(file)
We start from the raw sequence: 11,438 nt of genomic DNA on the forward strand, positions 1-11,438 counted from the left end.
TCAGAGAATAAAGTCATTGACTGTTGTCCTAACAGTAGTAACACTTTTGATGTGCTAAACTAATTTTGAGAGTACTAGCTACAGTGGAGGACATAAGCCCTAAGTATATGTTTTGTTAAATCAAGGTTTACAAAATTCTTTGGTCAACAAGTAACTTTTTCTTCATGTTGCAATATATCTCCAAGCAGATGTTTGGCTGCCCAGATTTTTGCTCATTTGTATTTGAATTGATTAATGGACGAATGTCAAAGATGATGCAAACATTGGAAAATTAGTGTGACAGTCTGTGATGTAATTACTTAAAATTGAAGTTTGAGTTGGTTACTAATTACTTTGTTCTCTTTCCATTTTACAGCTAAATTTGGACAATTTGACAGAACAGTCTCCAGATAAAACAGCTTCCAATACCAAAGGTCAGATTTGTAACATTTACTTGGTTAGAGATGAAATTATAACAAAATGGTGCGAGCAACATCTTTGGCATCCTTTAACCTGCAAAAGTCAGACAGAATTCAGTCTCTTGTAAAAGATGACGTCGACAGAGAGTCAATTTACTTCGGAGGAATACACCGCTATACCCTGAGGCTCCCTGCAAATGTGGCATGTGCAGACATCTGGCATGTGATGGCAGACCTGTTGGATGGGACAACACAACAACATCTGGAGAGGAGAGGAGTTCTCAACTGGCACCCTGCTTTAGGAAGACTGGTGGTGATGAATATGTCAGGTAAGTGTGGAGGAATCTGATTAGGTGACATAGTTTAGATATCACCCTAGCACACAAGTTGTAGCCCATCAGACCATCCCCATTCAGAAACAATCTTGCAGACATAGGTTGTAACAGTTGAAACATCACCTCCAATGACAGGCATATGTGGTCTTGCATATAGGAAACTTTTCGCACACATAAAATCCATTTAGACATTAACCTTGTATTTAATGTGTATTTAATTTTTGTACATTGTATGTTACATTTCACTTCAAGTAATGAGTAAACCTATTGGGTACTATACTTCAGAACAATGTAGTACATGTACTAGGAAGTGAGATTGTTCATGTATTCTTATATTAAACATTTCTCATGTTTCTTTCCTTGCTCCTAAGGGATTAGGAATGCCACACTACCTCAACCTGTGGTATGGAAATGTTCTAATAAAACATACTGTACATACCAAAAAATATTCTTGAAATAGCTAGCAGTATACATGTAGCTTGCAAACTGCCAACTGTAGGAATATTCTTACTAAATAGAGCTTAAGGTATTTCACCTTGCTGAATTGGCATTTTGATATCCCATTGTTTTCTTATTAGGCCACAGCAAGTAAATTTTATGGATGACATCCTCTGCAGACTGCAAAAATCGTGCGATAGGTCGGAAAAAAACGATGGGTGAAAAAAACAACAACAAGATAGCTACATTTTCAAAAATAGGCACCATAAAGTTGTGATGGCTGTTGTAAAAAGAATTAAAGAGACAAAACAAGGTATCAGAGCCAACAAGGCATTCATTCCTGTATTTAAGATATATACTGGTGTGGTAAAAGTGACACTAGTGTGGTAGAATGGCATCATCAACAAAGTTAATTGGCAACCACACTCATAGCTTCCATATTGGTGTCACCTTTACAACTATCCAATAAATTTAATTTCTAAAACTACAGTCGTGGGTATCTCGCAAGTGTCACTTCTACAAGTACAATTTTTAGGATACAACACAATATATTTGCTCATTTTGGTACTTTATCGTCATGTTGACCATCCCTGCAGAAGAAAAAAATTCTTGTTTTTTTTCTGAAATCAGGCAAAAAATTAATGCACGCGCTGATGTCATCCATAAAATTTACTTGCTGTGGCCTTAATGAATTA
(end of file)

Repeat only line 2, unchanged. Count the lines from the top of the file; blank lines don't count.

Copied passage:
TCAGAGAATAAAGTCATTGACTGTTGTCCTAACAGTAGTAACACTTTTGATGTGCTAAACTAATTTTGAGAGTACTAGCTACAGTGGAGGACATAAGCCCTAAGTATATGTTTTGTTAAATCAAGGTTTACAAAATTCTTTGGTCAACAAGTAACTTTTTCTTCATGTTGCAATATATCTCCAAGCAGATGTTTGGCTGCCCAGATTTTTGCTCATTTGTATTTGAATTGATTAATGGACGAATGTCAAAGATGATGCAAACATTGGAAAATTAGTGTGACAGTCTGTGATGTAATTACTTAAAATTGAAGTTTGAGTTGGTTACTAATTACTTTGTTCTCTTTCCATTTTACAGCTAAATTTGGACAATTTGACAGAACAGTCTCCAGATAAAACAGCTTCCAATACCAAAGGTCAGATTTGTAACATTTACTTGGTTAGAGATGAAATTATAACAAAATGGTGCGAGCAACATCTTTGGCATCCTTTAACCTGCAAAAGTCAGACAGAATTCAGTCTCTTGTAAAAGATGACGTCGACAGAGAGTCAATTTACTTCGGAGGAATACACCGCTATACCCTGAGGCTCCCTGCAAATGTGGCATGTGCAGACATCTGGCATGTGATGGCAGACCTGTTGGATGGGACAACACAACAACATCTGGAGAGGAGAGGAGTTCTCAACTGGCACCCTGCTTTAGGAAGACTGGTGGTGATGAATATGTCAGGTAAGTGTGGAGGAATCTGATTAGGTGACATAGTTTAGATATCACCCTAGCACACAAGTTGTAGCCCATCAGACCATCCCCATTCAGAAACAATCTTGCAGACATAGGTTGTAACAGTTGAAACATCACCTCCAATGACAGGCATATGTGGTCTTGCATATAGGAAACTTTTCGCACACATAAAATCCATTTAGACATTAACCTTGTATTTAATGTGTATTTAATTTTTGTACATTGTATGTTACATTTCACTTCAAGTAATGAGTAAACCTATTGGGTACTATACTTCAGAACAATGTAGTACATGTACTAGGAAGTGAGATTGTTCATGTATTCTTATATTAAACATTTCTCATGTTTCTTTCCTTGCTCCTAAGGGATTAGGAATGCCACACTACCTCAACCTGTGGTATGGAAATGTTCTAATAAAACATACTGTACATACCAAAAAATATTCTTGAAATAGCTAGCAGTATACATGTAGCTTGCAAACTGCCAACTGTAGGAATATTCTTACTAAATAGAGCTTAAGGTATTTCACCTTGCTGAATTGGCATTTTGATATCCCATTGTTTTCTTATTAGGCCACAGCAAGTAAATTTTATGGATGACATCCTCTGCAGACTGCAAAAATCGTGCGATAGGTCGGAAAAAAACGATGGGTGAAAAAAACAACAACAAGATAGCTACATTTTCAAAAATAGGCACCATAAAGTTGTGATGGCTGTTGTAAAAAGAATTAAAGAGACAAAACAAGGTATCAGAGCCAACAAGGCATTCATTCCTGTATTTAAGATATATACTGGTGTGGTAAAAGTGACACTAGTGTGGTAGAATGGCATCATCAACAAAGTTAATTGGCAACCACACTCATAGCTTCCATATTGGTGTCACCTTTACAACTATCCAATAAATTTAATTTCTAAAACTACAGTCGTGGGTATCTCGCAAGTGTCACTTCTACAAGTACAATTTTTAGGATACAACACAATATATTTGCTCATTTTGGTACTTTATCGTCATGTTGACCATCCCTGCAGAAGAAAAAAATTCTTGTTTTTTTTCTGAAATCAGGCAAAAAATTAATGCACGCGCTGATGTCATCCATAAAATTTACTTGCTGTGGCCTTAATGAATTA